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There are three kinds of lies: lies, damned lies, and statistics.
This well-known saying is part of a phrase attributed to Benjamin Disraeli (former British prime minister in the 1800s) and popularized by Mark Twain. The statement refers to the persuasive power of numbers, and powerfully describes how even accurate statistics can be used to bolster inaccurate arguments.
Statistic truth is in the eye of the prepared – the source of the survey. Statistics can be generated to bolster any argument even in the face of insurmountable indicators against it. Statistic generation wade through the mud of variables which like a herd of cats are near impossible to control. For example, statistical surveys are influenced by the researcher’s
- personal opinion,
- preparation, research and collection methods,
- rate of pay
- experience in life
- experience with the topic in question
The survey to collect the information can be influenced by:
- geographic location
- questionnaire type and length
- inflection of the interviewer
- audience demographics
- compilation methods
- computation and
In other words statistics can be made to say anything.
When we look at the audience being questioned two glaring anomalies arise that have proven to be true in the experience of interviewing people over time:
- People often lie, their answer often does not reflect the truth or their true feelings, as they may be embarrassed by them.
- People like to give a pleasing answer to the interviewer telling them what they think they want to hear.
Our researchers at AFI provide extensive and ongoing research into the cause and effects of gun ownership and violence. Why? To counter the heavy slant in the media against gun-owners and gun ownership.
One common thread throughout all of our investigation can be found early in the literature being analyzed and that that is the bias of the researcher who compiled the numbers, who believe it or not, are usually anti-gun. Once that has been determined, you realize, the numbers presented are statistically and practically useless because of their inherent skew.
After wading through countless studies, research and medical papers about firearms and gun control, they all – with a tiny exception – enter their research pre-determined to prove that firearms are bad. And that legal firearm holders are irresponsible and need to be controlled. Their research methodology -who they interviewed, when and how, – leaves a lot be desired.
American Firearm Institute’s Approach to Statistical Research
To counter this bias our researchers examine indirect resorts that don’t have firearms as their primary focus. For example, crime statistics from the Department of Justice. Similar numbers from the World Heath Organization and Governmental numbers from the Home Office in Britain. They are then cross checked with other reports and we garner our conclusions from that.
Societal problems and the mis-use of firearms – the real issue
On close examination of the much touted reports connecting crime and homicide with firearms, are glaring issues that are completely ignored even through they exist as if surrounded by flashing neon lights.
Crime and homicide survive in the following fertile breeding grounds:
- Alcohol abuse
- Drug use
- Inner City Cycle of Violence
Firearms are brought into the equation as means of protection and enforcement. Tackle these issues of 1 – 4 and you’ll solve, to a large degree, the problems of violence in society. But they go ignored. They easier route is to “ban the gun” and in doing so what happens? Nothing.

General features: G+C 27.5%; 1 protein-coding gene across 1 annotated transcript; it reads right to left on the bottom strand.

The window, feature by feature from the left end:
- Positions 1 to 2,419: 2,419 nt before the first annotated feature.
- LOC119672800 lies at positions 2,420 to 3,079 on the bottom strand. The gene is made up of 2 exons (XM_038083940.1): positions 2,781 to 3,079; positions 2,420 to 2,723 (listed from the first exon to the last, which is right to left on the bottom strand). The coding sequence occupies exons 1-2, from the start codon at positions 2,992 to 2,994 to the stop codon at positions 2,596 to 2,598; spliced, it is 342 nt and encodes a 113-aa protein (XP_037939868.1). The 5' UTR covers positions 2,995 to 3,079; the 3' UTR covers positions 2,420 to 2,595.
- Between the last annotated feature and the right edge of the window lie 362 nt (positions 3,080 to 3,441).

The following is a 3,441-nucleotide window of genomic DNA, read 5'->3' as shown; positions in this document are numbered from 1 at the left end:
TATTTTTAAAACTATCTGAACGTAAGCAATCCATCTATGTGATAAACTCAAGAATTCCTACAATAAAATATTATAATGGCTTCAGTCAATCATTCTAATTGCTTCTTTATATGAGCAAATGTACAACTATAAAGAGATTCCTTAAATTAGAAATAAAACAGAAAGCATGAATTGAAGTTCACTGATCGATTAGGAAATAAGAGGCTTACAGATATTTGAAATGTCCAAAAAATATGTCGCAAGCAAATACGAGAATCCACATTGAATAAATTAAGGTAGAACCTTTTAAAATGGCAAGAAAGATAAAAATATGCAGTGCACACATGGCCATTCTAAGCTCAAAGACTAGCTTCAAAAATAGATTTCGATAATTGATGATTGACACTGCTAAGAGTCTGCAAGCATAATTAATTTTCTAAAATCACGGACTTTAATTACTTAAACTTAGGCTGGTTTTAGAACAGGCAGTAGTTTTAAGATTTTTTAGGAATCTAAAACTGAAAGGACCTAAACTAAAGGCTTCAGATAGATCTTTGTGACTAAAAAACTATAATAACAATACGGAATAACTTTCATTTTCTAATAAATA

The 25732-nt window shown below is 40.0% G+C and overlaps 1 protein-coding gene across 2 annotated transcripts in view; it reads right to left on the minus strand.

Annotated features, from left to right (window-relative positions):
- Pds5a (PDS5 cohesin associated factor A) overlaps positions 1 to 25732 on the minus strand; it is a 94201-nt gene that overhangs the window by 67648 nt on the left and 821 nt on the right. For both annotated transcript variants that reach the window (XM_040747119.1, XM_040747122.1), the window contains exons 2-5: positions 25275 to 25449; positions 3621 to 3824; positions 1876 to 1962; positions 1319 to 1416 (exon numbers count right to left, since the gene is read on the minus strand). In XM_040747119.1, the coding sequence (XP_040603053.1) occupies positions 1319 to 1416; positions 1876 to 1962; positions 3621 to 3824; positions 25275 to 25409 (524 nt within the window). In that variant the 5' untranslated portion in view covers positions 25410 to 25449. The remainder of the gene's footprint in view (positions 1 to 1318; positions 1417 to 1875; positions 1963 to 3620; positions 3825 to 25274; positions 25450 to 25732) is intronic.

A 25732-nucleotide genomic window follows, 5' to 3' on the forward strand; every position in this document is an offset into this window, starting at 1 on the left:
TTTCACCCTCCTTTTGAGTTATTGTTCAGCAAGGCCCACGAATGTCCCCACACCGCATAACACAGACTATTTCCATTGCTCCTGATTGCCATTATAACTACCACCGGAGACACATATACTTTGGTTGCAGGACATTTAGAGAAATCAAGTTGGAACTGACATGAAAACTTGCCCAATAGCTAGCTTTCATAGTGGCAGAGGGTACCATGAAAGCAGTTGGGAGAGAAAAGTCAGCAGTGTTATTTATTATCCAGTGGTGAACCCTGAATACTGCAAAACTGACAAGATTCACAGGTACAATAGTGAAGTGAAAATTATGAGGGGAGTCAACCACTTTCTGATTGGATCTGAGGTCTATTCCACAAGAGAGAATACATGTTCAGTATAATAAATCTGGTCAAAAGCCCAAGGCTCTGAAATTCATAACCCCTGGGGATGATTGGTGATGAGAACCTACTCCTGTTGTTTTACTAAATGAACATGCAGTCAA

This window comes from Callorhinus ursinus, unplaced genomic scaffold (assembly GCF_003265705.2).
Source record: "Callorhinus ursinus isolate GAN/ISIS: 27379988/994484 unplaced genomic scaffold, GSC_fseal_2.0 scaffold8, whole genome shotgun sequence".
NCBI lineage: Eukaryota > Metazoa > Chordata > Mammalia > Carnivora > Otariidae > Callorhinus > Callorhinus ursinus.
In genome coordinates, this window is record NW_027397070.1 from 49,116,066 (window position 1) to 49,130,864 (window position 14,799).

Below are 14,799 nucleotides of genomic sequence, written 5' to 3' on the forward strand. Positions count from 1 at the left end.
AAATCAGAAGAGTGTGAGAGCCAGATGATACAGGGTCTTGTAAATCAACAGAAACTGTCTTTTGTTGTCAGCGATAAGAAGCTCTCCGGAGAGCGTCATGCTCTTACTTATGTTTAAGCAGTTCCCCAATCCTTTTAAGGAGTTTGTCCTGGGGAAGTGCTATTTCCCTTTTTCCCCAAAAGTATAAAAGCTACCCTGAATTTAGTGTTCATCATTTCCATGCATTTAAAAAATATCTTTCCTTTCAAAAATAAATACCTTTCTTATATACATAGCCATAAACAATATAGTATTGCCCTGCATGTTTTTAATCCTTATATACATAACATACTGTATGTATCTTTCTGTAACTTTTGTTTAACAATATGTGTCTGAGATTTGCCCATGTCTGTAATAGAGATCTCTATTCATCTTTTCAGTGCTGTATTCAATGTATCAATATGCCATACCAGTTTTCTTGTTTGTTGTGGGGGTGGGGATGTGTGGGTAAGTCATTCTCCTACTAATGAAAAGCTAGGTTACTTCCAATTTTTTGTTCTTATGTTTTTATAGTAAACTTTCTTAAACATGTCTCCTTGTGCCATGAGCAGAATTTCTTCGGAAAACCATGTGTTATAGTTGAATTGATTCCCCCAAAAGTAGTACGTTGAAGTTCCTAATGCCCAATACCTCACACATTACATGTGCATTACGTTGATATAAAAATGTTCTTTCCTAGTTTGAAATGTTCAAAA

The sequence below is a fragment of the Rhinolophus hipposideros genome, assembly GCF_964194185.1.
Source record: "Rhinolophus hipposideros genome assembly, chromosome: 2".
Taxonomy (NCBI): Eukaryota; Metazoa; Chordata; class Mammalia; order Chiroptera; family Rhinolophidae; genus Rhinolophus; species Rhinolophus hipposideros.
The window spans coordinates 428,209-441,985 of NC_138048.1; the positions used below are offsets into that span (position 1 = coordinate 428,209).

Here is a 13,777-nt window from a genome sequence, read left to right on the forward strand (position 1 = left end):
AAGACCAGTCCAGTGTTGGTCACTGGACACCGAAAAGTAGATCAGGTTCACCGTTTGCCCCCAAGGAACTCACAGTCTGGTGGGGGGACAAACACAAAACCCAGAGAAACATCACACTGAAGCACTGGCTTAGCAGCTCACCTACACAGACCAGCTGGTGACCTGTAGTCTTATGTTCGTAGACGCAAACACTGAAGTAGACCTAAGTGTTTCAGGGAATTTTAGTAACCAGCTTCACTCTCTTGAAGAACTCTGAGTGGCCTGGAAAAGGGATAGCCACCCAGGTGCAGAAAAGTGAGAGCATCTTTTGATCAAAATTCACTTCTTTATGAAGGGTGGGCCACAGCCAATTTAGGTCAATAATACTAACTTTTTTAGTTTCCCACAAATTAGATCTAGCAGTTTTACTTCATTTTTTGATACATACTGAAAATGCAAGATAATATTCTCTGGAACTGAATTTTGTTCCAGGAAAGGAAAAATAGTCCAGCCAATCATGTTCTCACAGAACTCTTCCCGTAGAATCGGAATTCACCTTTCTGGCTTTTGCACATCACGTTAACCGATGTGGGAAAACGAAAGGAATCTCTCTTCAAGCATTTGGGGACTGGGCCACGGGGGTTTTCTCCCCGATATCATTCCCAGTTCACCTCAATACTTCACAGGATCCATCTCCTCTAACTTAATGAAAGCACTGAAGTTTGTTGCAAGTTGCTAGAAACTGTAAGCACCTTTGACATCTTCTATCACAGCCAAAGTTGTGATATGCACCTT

For firearms critics guns are tangible and visible and attacking them, vilifying them polarizes voters into agreeing to something that seeks to provide a quick fix to a problem that will not go away. Tackling issues 1 through 4 above are too difficult, their range and lifecycle too long for a 4-year politician to tackle. Politicians survive from visible sound-bite issues like gun control. And so these issues go unresolved and 150 million American firearm owners pay the price as they are pushed step by step through increasingly oppressive gun control toward becoming unwitting and unwilling criminals.
In the United States, research into firearms and violent crime is fraught with difficulties, associated with limited data on gun ownership and use, firearms markets, and aggregation of crime data. Research studies into gun violence have primarily taken one of two approaches: case-control studies and social ecology. Gun ownership is usually determined through surveys, proxy variables, and sometimes with production and import figures. In statistical analysis of homicides and other types of crime which are rare events, these data tend to have poisson distributions, which also presents methodological challenges to researchers. With data aggregation, it is difficult to make inferences about individual behavior. This problem, known as ecological fallacy, is not always handled properly by researchers, leading some to jump to conclusions that their data do not necessarily support. [http://en.wikipedia.org/wiki/Gun_violence_in_the_United_States#_note-NAS-ch4]
Firearms and firearm ownership
Depending on what statistics you read:
- there are 250 – 280 million firearms in the US
- 40 – 50% of US homes own a firearm, that’s 120 – 150 million people
Trends in Violent Crime
The late 1990s saw promising decreases in violent crime in large cities, providing an important opportunity to identify factors that might be used to further reduce firearm violence. The decrease was likely the result of several factors that include:
- The collection of location-specific crime data, the analysis of those data, and the
- development of strategies to efficiently allocate police resources.
- Improving troubled neighborhoods.
- Stricter sentencing and stricter laws to keep felons from obtaining firearms.
[Blumstein A, Rosenfeld R. Assessing the recent ups and downs in US homicide rates. National Institute of Justice Journal, October 1998: 9-11. Full article Available: The Journal of Law and Criminology, 1998; 88(4).]
Defensive Gun Use
Guns are popularized as effective protection against crime and injury. The discussion of victimization and homicide offense begs the question of whether or not guns have a deterrent effect. The answers to this question vary widely.